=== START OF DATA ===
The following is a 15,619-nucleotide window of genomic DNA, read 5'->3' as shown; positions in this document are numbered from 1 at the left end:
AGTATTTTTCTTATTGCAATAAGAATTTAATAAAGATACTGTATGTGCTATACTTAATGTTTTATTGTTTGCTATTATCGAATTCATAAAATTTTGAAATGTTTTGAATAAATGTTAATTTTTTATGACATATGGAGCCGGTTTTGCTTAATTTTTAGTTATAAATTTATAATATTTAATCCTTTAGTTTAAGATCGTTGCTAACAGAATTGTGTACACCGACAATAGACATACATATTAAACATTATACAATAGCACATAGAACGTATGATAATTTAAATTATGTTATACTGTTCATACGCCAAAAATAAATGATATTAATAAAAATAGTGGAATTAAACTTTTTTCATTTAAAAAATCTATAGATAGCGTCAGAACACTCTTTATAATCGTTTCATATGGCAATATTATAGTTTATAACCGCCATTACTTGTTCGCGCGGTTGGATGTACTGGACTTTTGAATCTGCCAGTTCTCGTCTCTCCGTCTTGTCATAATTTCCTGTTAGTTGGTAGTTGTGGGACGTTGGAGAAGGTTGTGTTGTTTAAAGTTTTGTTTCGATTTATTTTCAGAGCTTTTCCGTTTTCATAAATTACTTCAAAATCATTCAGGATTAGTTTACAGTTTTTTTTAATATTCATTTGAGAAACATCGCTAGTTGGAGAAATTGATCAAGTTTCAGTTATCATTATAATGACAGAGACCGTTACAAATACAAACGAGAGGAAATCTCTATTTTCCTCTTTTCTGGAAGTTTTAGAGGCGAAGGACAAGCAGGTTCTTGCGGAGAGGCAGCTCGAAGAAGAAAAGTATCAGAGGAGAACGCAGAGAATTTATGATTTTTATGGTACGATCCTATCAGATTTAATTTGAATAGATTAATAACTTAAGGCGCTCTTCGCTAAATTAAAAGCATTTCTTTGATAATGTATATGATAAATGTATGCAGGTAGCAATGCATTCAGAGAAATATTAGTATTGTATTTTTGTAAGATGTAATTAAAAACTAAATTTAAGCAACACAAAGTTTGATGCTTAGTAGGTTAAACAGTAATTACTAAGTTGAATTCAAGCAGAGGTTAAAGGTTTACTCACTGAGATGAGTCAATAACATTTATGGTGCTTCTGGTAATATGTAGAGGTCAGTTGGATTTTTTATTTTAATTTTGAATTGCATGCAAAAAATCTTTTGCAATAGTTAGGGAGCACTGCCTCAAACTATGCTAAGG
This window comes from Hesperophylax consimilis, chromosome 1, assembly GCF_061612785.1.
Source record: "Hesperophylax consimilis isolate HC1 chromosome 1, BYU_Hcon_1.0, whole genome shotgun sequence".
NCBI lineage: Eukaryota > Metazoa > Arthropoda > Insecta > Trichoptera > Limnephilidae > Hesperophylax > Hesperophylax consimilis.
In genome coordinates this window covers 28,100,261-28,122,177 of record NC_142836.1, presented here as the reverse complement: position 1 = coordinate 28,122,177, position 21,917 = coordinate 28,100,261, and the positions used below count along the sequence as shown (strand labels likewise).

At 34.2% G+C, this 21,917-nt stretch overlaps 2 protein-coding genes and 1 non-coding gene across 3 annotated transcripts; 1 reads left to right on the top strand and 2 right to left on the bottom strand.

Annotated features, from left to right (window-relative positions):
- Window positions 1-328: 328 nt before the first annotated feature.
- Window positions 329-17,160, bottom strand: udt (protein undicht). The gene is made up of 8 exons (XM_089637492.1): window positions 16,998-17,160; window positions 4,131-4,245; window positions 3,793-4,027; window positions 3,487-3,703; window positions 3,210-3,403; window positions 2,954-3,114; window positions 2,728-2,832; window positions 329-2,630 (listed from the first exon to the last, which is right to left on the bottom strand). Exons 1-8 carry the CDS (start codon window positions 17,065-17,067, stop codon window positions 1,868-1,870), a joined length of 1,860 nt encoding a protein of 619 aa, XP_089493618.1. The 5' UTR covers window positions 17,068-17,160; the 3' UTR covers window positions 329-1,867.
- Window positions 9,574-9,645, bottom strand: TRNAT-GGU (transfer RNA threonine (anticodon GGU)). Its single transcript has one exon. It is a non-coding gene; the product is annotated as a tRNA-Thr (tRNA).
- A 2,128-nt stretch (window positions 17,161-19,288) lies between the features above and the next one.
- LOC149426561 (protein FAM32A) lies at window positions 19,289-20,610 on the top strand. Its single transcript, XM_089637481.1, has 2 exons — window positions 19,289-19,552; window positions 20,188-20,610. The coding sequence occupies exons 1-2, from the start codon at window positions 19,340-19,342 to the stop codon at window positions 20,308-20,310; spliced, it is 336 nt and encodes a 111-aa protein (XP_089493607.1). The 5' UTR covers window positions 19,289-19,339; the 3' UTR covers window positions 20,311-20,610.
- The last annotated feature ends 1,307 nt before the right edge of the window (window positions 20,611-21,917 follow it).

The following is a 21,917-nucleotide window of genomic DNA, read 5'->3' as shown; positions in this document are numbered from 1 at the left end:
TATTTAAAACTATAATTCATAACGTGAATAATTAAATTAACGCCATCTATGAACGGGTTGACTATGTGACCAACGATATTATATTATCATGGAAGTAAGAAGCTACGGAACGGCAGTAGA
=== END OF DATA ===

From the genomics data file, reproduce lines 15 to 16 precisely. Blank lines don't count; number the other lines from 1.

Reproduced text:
The following is a 21,917-nucleotide window of genomic DNA, read 5'->3' as shown; positions in this document are numbered from 1 at the left end:
TATTTAAAACTATAATTCATAACGTGAATAATTAAATTAACGCCATCTATGAACGGGTTGACTATGTGACCAACGATATTATATTATCATGGAAGTAAGAAGCTACGGAACGGCAGTAGA